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Participatory learning and action to address type 2 diabetes in rural Bangladesh: a qualitative process evaluation

Morrison, J; Akter, K; Jennings, HM; Nahar, T; Kuddus, A; Shaha, SK; Ahmed, N; ... Fottrell, E; + view all (2019) Participatory learning and action to address type 2 diabetes in rural Bangladesh: a qualitative process evaluation. BMC Endocrine Disorders , 19 , Article 118. 10.1186/s12902-019-0447-3. Green open access

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Abstract

BACKGROUND: Diabetes is 7th largest cause of death worldwide, and prevalence is increasing rapidly in low-and middle-income countries. There is an urgent need to develop and test interventions to prevent and control diabetes and develop the theory about how such interventions can be effective. We conducted a participatory learning and action (PLA) intervention with community groups in rural Bangladesh which was evaluated through a cluster randomised controlled trial. There was a large reduction in the combined prevalence of type 2 diabetes and intermediate hyperglycaemia in the PLA group compared with the control group. We present findings from qualitative process evaluation research to explore how this intervention was effective. // METHODS: We conducted group interviews and focus group discussions using photovoice with purposively sampled group attenders and non-attenders, and intervention implementers. Data were collected before the trial analysis. We used inductive content analysis to generate theory from the data. // RESULTS: The intervention increased the health literacy of individuals and communities - developing their knowledge, capacity and self-confidence to enact healthy behaviours. Community, household and individual capacity increased through social support and social networks, which then created an enabling community context, further strengthening agency and enabling community action. This increased opportunities for healthy behaviour. Community actions addressed lack of awareness about diabetes, gendered barriers to physical activity and lack of access to blood glucose testing. The interaction between the individual, household, and community contexts amplified change, and yet there was limited engagement with macro level, or ‘state’, barriers to healthy behaviour. // CONCLUSIONS: The participatory approach enabled groups to analyse how context affected their ability to have healthy behaviours and participants engaged with issues as a community in the ways that they felt comfortable. We suggest measuring health literacy and social networks in future interventions and recommend specific capacity strengthening to develop public accountability mechanisms and health systems strengthening to complement community-based interventions.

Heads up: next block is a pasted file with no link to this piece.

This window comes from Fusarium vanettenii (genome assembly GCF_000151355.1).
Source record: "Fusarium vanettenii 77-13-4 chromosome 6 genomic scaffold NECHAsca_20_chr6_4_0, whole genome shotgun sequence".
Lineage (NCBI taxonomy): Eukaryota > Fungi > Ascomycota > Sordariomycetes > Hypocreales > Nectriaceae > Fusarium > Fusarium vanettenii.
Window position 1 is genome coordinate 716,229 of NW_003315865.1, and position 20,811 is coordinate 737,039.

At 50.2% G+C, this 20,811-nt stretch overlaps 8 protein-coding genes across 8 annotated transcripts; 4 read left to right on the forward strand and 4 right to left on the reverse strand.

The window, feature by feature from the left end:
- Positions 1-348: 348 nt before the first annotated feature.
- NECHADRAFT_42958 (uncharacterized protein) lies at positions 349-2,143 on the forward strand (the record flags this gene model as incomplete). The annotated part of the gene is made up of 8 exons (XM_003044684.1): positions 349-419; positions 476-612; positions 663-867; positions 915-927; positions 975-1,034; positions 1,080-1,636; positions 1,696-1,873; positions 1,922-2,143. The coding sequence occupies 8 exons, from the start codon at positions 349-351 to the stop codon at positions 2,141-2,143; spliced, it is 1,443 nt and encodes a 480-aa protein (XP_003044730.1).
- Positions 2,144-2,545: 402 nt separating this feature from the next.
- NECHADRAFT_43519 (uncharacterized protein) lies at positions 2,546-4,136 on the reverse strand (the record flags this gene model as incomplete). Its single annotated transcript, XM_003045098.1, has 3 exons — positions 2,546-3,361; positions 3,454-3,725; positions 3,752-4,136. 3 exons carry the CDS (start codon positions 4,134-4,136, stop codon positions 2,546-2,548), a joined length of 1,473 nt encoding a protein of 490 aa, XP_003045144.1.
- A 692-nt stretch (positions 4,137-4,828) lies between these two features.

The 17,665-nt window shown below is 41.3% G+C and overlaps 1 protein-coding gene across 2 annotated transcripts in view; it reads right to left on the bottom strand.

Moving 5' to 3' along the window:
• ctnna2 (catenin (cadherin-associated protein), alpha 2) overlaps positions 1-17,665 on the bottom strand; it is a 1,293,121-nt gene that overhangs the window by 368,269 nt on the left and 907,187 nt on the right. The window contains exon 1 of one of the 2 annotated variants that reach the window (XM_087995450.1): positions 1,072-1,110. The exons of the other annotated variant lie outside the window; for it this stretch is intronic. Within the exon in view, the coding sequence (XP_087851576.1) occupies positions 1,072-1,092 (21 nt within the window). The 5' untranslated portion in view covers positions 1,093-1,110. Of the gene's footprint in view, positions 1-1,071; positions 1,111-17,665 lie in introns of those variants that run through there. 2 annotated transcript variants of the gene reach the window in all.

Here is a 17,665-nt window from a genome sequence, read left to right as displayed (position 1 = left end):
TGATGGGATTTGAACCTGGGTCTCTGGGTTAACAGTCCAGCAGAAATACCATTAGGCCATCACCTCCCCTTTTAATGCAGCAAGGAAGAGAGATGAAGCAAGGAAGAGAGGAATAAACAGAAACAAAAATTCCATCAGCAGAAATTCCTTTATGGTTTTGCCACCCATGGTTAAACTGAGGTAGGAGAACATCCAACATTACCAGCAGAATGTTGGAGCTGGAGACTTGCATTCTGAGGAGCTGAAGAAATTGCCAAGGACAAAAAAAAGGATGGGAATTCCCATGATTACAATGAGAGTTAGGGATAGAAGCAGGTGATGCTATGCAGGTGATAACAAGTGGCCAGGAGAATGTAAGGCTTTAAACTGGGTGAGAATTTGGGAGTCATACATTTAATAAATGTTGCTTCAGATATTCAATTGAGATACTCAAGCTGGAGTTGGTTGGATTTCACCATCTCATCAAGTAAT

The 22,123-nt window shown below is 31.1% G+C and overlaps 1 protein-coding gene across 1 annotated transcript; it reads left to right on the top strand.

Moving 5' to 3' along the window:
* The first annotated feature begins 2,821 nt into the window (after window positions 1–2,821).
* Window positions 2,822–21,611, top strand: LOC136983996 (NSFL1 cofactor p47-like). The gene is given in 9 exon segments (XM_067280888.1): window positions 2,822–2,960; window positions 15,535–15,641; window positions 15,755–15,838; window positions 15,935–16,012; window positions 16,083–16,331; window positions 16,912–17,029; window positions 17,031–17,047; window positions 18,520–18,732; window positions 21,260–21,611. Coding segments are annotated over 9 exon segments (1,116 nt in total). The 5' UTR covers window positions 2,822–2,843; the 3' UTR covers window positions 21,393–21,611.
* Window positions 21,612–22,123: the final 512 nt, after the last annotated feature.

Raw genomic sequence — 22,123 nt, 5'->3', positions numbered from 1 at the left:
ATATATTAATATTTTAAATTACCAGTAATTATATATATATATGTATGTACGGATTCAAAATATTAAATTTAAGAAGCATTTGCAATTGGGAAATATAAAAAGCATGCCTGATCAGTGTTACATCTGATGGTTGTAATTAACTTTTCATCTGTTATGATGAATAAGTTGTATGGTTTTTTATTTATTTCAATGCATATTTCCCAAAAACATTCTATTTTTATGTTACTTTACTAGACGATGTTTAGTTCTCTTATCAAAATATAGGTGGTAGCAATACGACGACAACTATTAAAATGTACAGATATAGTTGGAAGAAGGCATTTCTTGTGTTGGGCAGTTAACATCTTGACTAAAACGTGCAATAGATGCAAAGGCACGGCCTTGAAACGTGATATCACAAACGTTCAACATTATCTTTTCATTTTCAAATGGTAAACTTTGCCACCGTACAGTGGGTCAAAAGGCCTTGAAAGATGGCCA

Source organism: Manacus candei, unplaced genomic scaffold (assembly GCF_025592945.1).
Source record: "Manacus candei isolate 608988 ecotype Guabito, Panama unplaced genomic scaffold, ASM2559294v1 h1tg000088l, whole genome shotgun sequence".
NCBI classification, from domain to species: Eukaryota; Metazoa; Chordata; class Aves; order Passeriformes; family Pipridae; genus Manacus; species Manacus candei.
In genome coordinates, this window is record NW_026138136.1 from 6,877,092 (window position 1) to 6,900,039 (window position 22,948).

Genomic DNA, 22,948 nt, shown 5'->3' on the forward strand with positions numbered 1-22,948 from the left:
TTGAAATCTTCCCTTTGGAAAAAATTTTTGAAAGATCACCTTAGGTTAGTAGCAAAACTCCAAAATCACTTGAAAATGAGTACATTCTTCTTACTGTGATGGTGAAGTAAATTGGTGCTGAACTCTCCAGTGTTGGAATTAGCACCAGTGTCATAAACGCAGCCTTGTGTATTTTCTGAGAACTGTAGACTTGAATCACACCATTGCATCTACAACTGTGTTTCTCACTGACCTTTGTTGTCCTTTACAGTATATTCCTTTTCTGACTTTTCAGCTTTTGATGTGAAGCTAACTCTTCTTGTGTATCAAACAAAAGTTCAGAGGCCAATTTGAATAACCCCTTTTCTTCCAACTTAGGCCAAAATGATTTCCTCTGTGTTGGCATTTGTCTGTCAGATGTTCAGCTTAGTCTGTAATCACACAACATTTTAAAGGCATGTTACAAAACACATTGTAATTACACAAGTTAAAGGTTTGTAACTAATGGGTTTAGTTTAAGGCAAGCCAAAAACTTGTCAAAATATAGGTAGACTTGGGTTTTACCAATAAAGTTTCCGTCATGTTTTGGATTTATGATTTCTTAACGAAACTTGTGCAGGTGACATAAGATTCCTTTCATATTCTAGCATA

Type: Article
Title: Participatory learning and action to address type 2 diabetes in rural Bangladesh: a qualitative process evaluation
Open access status: An open access version is available from UCL Discovery
DOI: 10.1186/s12902-019-0447-3
Publisher version: https://doi.org/10.1186/s12902-019-0447-3
Language: English
Additional information: © 2019 BioMed Central Ltd unless otherwise stated. Part of Springer Nature. This article is distributed under the terms of the Creative Commons Attribution 4.0 International License (http://creativecommons.org/ licenses/by/4.0/), which permits unrestricted use, distribution, and reproduction in any medium, provided you give appropriate credit to the original author(s) and the source, provide a link to the Creative Commons license, and indicate if changes were made. The Creative Commons Public Domain Dedication waiver (http://creativecommons.org/publicdomain/zero/1.0/) applies to the data made available in this article, unless otherwise stated.
Keywords: Behaviour change, Qualitative, Non-communicable disease, Diabetes, Process evaluation, Randomised controlled trial, Theory of change
UCL classification: UCL
UCL > Provost and Vice Provost Offices
UCL > Provost and Vice Provost Offices > School of Life and Medical Sciences
UCL > Provost and Vice Provost Offices > School of Life and Medical Sciences > Faculty of Population Health Sciences
UCL > Provost and Vice Provost Offices > School of Life and Medical Sciences > Faculty of Population Health Sciences > Institute for Global Health
UCL > Provost and Vice Provost Offices > School of Life and Medical Sciences > Faculty of Population Health Sciences > Institute for Global Health > Infection and Population Health
URI: https://discovery.ucl.ac.uk/id/eprint/10085206
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